The Edmonton Humane Society has decided to stop enforcing the Animal Protection Act, but no other agency has been named to take over investigating animal abuse and neglect in the city.
The Animal Protection Act enables peace officers to respond to animals in distress or animals that have been abandoned and to hold negligent owners accountable for their actions.
The humane society said its Board of Directors voted in December to end enforcement on Jan. 31, but the move was only announced on Tuesday.
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The APA is currently enforced by peace officers, appointed by the Solicitor General of Alberta and working at the Alberta SPCA, the Calgary Humane Society, and the Edmonton Humane Society.
The EHS said it has been voluntarily providing APA enforcement services within Edmonton, with no provincial funding. The agency said enforcement was funded primarily through donations and a portion of a City of Edmonton grant.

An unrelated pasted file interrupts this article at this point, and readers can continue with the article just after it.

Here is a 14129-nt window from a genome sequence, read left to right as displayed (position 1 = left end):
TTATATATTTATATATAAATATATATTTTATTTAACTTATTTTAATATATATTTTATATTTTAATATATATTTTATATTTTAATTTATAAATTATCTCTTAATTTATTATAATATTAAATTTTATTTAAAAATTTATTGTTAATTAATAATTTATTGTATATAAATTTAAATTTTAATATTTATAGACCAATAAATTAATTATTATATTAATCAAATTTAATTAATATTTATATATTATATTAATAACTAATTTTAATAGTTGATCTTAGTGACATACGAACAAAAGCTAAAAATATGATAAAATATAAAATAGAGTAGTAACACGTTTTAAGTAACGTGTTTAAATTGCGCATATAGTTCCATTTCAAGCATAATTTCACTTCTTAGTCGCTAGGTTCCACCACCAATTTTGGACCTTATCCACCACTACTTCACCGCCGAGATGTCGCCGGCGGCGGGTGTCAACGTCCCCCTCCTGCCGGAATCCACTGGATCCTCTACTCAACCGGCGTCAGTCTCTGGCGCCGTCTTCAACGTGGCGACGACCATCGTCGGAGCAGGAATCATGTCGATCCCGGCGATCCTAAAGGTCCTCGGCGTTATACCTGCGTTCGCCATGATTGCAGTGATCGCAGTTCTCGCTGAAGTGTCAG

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“Upcoming policy changes under the provincial Peace Officer Act forced EHS to evaluate the viability of its enforcement program and whether the new requirements could be met,” the society said in a statement released Tuesday evening.
In a statement provided Thursday evening, the Alberta government said the peace office act was changed last summer as a result of the fatality inquiry into the death of Rod Lazenby: a peace office who was killed on a property outside of Calgary in 2012 while responding to a dog complaint.
The accused in the case was found not criminally responsible for the death due to mental illness.
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Alberta Justice disappointed with decision
The office of the Justice and Solicitor General issued a statement, saying municipalities are responsible for making their own arrangements to enforce the Animal Protection Act.
The province said for many years, the city of Edmonton has had an arrangement with the humane society to do some of its APA enforcement.
“The Government of Alberta’s Peace Officer Program has assisted this arrangement by designating EHS staff to be peace officers for the purposes of enforcing the APA,” the statement from Alberta Justice said.